It was nice to see the Pinturicchio portraits from the previous episodes appear on the wall - being admired by the family members on a couple of occasions. The Giulia Farnese painting that echoes the later Raphael is shown here too, being painted in profile.

What to lies ahead?
We seem to be hurtling towards Lucrezia's wedding. It will be interesting to see how this wedding is depicted and how the dynamic between Cesare and Lucrezia will be affected. I still hope for some mention of Savonarola, and the Medici - who have only been referred to by name thus far.  I hope we get to see their representatives in Rome and maybe even get a glimpse of Renaissance Florence as we did of Naples in this episode.


Juliette said...

I wonder who'll play Leonardo? John Rhys Davies did a rather good Leonardo on Star Trek Voyager a while back...

Also, whoever that is playing Cem is hot. Which is, er, my scholarly opinion. Ahem.

Unknown said...

Hi Juliette! It will be interesting to see which actor they go with for that role, assuming the series gets that far of course.

I was also excited to hear David Bamber will appear in the series later.

Your 'scholarly' comment about Elyes Gabel made me giggle. I'm not sure if he has Turkish heritage(it's not a Turkish name I've encountered before), but he was Canadian born and now lives/works in London, and has been on Brit TV a bit.


Vicky Alvear Shecter said...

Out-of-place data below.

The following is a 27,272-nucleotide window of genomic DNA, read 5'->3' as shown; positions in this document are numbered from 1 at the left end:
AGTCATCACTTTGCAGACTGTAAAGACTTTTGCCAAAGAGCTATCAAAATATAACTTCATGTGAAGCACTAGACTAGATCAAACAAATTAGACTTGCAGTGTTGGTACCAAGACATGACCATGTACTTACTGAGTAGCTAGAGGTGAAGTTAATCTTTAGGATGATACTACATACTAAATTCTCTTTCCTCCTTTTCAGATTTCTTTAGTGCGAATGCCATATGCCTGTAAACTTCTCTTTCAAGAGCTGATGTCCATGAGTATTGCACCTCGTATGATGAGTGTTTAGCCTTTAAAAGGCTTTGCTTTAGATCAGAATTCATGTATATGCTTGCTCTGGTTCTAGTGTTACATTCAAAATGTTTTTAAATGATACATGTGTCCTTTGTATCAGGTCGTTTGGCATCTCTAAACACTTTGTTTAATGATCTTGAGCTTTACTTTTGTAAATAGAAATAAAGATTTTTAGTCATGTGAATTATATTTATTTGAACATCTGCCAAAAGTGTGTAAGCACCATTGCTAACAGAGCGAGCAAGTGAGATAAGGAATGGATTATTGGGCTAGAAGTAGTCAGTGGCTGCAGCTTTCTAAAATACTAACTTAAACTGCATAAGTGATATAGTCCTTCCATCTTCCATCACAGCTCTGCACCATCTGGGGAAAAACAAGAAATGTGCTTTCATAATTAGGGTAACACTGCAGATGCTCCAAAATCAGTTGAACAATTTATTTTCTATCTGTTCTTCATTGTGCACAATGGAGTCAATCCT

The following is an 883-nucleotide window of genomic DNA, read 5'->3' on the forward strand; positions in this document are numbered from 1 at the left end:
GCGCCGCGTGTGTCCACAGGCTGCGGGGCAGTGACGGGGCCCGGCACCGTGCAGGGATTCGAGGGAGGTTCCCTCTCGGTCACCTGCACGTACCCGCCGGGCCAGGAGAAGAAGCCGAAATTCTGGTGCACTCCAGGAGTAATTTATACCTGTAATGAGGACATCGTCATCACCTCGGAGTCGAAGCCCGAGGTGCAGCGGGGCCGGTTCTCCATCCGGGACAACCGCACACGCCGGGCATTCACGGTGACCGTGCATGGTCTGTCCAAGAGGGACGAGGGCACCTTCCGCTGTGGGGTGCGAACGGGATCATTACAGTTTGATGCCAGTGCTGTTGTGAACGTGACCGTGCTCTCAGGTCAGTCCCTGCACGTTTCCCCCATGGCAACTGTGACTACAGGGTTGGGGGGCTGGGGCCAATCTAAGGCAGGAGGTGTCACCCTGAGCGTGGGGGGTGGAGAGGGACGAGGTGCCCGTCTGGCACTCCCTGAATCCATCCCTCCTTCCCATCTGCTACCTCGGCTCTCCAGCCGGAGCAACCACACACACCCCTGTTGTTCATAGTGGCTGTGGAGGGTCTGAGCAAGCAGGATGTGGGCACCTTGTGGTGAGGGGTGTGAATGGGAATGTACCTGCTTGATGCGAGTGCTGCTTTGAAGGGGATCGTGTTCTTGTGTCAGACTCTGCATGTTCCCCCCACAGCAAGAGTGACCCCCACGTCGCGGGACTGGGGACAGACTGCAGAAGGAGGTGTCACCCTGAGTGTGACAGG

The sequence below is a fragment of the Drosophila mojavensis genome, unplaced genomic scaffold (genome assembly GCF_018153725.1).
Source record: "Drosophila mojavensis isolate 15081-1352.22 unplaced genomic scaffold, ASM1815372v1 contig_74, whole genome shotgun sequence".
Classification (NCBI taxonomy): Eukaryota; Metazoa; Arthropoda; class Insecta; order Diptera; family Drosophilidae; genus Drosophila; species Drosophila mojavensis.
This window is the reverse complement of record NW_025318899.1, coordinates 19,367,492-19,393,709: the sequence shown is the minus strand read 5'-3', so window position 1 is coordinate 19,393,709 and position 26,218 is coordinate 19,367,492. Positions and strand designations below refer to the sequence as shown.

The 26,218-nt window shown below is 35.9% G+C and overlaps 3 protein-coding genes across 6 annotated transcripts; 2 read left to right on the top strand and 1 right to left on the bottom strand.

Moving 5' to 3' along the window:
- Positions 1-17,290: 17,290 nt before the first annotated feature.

I haven't watched this show but now I may have to! Thanks for the breakdown.

Jude Carrick said...

I have had buy the dvds to watch this show, as I have no access to Sky, hence my comments coming so long after it was aired! I have just found this site by googling a question about the veracity of the plaster cannons story. While it was disappointing to find that this did not happen, I love the way the writer explains what is historical fact and what is not, while still finding the show as entrancing as the rest of us. Some historians are very opinionated and dismissive of historical drama on television. My viewpoint is that while I am hungry for historical facts, I love the wonderful writing, acting and photography that brings history to life. Plus, some of the storylines may have no basis in recorded history but give a strong feel for what was likely to have been said and felt based on what we do know. I shall save this site to my favourites .... it is wonderful!